If you doubt that will ever happen, asset protection might not accomplish much. But if you’re worried about losing all that money and then some, asset protection may be right for you. It will give you the assurance that this much, and no more, will be lost. It will put a cap on the cost of long-term care.


Who is Medicaid for?

“Isn’t Medicaid for poor people?”

“If your business is helping people apply for Medicaid, how do you get paid?”

I’ve heard these and similar comments a number of times. They are often the first questions after I explain what I do. Most people know that Medicaid is a social safety net program providing health insurance to people with very low incomes. If my clients are already poor, how does this work as a business?

Although providing health insurance to those with low income is a big and important part of Medicaid, it is not the only part. Medicaid also pays for the long-term care of elderly people—even those who have middle-class income and assets, if the cost of care exceeds their income. In fact, Medicaid pays for 50 to 60% of all long-term care costs in the United States; it’s the de facto long-term care insurance plan for the middle class. That’s the part of Medicaid I deal with.

Think of it this way: when facing a health care bill of $9,000 per month, we’re all poor.

Or consider that nearly a third of people turning age 65 will deplete their savings and need to rely on Medicaid. Full stop. In other words, one third of seniors 65+ are or will be poor by Medicaid’s standards.

As AARP puts it:

Medicaid provides a critical safety net not only for low-income people, but also for formerly middle-income people who have spent their life savings paying for long-term services and supports.

So most of my clients are, in fact, middle-class. They come to me once they know they will need long-term care. They look at the cost of a nursing home, look at their life’s savings, and face a simple fact: they may not be poor yet, but they will be. Someone tells them they should look at Medicaid. That’s when they know they need help.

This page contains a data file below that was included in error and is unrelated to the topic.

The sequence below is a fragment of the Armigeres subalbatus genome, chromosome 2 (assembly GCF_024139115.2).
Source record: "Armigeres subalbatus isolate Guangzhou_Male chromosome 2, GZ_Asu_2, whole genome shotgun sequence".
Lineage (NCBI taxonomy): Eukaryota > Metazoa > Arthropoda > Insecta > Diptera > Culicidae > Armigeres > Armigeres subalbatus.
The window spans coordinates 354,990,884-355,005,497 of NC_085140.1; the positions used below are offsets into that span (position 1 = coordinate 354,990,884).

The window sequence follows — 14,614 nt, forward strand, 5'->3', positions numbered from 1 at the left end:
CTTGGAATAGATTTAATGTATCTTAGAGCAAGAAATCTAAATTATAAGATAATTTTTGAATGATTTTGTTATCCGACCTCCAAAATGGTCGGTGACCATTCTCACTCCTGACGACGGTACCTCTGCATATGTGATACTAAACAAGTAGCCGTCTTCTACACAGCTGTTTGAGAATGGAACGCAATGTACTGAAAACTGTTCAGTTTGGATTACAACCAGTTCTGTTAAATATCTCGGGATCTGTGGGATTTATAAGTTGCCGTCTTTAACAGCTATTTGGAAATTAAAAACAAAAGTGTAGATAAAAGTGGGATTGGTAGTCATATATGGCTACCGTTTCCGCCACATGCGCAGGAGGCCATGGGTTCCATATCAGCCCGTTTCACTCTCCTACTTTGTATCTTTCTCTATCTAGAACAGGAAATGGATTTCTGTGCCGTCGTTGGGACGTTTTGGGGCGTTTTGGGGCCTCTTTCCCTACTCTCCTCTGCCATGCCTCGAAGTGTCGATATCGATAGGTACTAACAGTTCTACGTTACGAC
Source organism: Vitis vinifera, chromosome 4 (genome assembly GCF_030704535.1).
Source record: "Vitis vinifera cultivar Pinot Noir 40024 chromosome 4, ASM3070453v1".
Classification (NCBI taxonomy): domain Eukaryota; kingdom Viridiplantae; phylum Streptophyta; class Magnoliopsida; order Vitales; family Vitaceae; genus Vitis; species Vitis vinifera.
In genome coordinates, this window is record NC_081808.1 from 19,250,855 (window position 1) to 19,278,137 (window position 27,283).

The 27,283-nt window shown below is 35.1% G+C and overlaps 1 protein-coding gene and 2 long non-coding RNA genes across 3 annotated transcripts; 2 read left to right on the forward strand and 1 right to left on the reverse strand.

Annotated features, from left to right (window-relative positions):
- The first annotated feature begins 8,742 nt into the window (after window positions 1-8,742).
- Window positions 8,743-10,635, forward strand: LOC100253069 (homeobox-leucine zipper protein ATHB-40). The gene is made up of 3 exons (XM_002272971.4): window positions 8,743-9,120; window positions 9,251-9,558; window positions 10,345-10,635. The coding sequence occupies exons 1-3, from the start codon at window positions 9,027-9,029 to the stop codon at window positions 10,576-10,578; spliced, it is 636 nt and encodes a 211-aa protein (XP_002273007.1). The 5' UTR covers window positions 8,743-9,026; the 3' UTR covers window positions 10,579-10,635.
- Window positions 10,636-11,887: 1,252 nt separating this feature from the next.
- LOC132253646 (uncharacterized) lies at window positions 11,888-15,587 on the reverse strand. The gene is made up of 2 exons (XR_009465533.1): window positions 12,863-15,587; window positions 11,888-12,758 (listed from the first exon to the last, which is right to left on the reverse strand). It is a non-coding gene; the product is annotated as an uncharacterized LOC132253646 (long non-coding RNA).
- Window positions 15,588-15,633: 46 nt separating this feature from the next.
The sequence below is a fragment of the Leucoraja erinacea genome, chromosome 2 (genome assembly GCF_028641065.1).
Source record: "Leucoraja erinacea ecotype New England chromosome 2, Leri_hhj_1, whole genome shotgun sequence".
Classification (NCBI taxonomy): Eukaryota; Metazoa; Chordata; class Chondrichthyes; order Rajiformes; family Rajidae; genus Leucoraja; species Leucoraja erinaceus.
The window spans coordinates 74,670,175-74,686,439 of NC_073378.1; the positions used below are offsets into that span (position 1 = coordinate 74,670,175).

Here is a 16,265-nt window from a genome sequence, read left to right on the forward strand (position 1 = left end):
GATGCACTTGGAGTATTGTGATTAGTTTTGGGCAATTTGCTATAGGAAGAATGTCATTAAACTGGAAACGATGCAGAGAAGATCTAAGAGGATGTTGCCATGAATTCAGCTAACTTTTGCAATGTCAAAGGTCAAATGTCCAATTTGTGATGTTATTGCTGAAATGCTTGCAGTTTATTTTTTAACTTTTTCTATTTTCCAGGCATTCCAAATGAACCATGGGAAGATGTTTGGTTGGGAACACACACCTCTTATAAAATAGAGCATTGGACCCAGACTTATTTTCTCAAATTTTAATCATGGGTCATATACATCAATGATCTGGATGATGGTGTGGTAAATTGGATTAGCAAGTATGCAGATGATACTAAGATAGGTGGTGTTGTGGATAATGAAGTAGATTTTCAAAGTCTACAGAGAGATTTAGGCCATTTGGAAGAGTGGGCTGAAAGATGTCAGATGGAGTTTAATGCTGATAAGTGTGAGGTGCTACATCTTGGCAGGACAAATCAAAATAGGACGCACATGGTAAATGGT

My clients still have money, but are seeing it evaporate rapidly. Without any legal help, they will lose nearly all their savings—they’ll end up with $2,000 if single, or somewhere between $50,000 and $128,000 if they have a spouse. The rest of their money is going away—to pay for one more nursing home bill before Medicaid kicks in, if nowhere else.

My job as a lawyer is to help my clients be proactive. With planning, I can often ensure a good amount of that evaporating money is saved for the spouse, is saved for the family, or is used to provide for my clients’ future needs.

My job is also to take the worrisome task of the Medicaid application, do it well, and do everything in my power to make sure the process goes smoothly. Sometimes I catch and solve problems that would have left a client both penniless and ineligible for Medicaid. When one mistake on a Medicaid application could cost tens of thousands of dollars, it’s worth hiring an attorney to make sure it’s done right.

Even so, often the most valuable thing I do is give my clients peace of mind and clarity. With Medicaid, it’s hard to know just what you can and can’t do, what will and won’t happen, and what resources you can and can’t keep. I answer those questions.

Medicaid is not just for poor people. It is, increasingly, for the elderly middle class who have no other options.